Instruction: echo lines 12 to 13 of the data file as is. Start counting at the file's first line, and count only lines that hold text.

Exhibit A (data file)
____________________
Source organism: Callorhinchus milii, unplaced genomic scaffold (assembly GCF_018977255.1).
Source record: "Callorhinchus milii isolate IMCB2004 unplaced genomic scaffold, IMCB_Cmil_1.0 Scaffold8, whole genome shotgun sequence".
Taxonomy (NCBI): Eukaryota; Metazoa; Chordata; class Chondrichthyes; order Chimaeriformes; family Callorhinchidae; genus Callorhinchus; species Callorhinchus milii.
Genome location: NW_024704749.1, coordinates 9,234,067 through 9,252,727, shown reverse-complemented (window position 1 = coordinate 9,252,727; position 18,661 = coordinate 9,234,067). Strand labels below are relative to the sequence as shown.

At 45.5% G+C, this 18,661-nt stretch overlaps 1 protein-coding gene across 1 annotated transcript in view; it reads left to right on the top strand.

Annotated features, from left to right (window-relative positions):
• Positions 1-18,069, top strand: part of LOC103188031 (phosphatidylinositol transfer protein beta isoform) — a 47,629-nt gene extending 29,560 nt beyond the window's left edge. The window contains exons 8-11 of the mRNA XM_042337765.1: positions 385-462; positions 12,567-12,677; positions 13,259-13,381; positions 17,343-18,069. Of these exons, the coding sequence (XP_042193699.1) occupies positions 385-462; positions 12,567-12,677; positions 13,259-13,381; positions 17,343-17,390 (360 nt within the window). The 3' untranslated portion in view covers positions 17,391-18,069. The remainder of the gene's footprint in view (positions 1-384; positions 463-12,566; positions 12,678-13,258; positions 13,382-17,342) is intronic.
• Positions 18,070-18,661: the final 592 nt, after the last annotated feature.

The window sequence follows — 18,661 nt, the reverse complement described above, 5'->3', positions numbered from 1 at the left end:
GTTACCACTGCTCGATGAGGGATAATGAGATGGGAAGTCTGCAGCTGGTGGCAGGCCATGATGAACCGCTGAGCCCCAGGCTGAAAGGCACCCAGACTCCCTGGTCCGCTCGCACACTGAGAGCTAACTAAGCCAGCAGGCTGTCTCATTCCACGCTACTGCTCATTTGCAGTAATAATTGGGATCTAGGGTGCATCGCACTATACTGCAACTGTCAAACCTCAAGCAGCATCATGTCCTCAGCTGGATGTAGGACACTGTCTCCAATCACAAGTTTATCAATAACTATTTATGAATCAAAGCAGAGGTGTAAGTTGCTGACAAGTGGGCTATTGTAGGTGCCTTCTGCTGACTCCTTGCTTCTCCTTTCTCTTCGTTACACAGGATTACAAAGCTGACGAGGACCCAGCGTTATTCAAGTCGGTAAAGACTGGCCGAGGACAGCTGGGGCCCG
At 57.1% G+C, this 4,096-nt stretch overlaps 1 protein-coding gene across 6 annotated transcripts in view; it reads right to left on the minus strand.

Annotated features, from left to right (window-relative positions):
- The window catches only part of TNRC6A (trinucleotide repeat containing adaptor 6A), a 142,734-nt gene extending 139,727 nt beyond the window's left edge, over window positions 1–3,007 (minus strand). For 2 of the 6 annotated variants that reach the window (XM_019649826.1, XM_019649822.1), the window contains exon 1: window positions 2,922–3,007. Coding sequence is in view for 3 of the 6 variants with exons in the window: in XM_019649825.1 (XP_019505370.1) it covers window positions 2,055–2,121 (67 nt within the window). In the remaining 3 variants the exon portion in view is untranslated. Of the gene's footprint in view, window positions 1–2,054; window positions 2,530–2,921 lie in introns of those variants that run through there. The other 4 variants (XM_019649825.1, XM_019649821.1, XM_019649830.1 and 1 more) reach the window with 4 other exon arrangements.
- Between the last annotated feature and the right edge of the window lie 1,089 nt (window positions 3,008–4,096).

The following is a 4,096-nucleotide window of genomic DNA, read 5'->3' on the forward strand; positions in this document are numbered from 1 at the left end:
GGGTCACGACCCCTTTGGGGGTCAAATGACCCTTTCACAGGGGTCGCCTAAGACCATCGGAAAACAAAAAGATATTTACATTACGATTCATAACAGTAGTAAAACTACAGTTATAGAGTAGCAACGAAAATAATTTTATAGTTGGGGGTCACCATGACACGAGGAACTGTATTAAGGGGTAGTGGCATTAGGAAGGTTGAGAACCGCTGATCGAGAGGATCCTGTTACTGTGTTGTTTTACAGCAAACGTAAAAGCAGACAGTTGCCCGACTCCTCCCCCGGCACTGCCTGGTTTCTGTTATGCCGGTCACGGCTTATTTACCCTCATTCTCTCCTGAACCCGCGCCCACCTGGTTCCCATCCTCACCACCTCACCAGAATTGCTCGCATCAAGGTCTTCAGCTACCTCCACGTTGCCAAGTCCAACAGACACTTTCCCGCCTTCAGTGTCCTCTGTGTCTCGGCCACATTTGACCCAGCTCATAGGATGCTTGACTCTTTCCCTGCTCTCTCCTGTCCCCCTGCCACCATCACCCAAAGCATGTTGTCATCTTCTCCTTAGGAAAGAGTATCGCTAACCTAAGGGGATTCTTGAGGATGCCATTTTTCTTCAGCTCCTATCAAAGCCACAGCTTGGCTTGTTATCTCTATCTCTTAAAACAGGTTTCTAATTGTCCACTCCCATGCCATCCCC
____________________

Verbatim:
Annotated features, from left to right (window-relative positions):
- The window catches only part of TNRC6A (trinucleotide repeat containing adaptor 6A), a 142,734-nt gene extending 139,727 nt beyond the window's left edge, over window positions 1–3,007 (minus strand). For 2 of the 6 annotated variants that reach the window (XM_019649826.1, XM_019649822.1), the window contains exon 1: window positions 2,922–3,007. Coding sequence is in view for 3 of the 6 variants with exons in the window: in XM_019649825.1 (XP_019505370.1) it covers window positions 2,055–2,121 (67 nt within the window). In the remaining 3 variants the exon portion in view is untranslated. Of the gene's footprint in view, window positions 1–2,054; window positions 2,530–2,921 lie in introns of those variants that run through there. The other 4 variants (XM_019649825.1, XM_019649821.1, XM_019649830.1 and 1 more) reach the window with 4 other exon arrangements.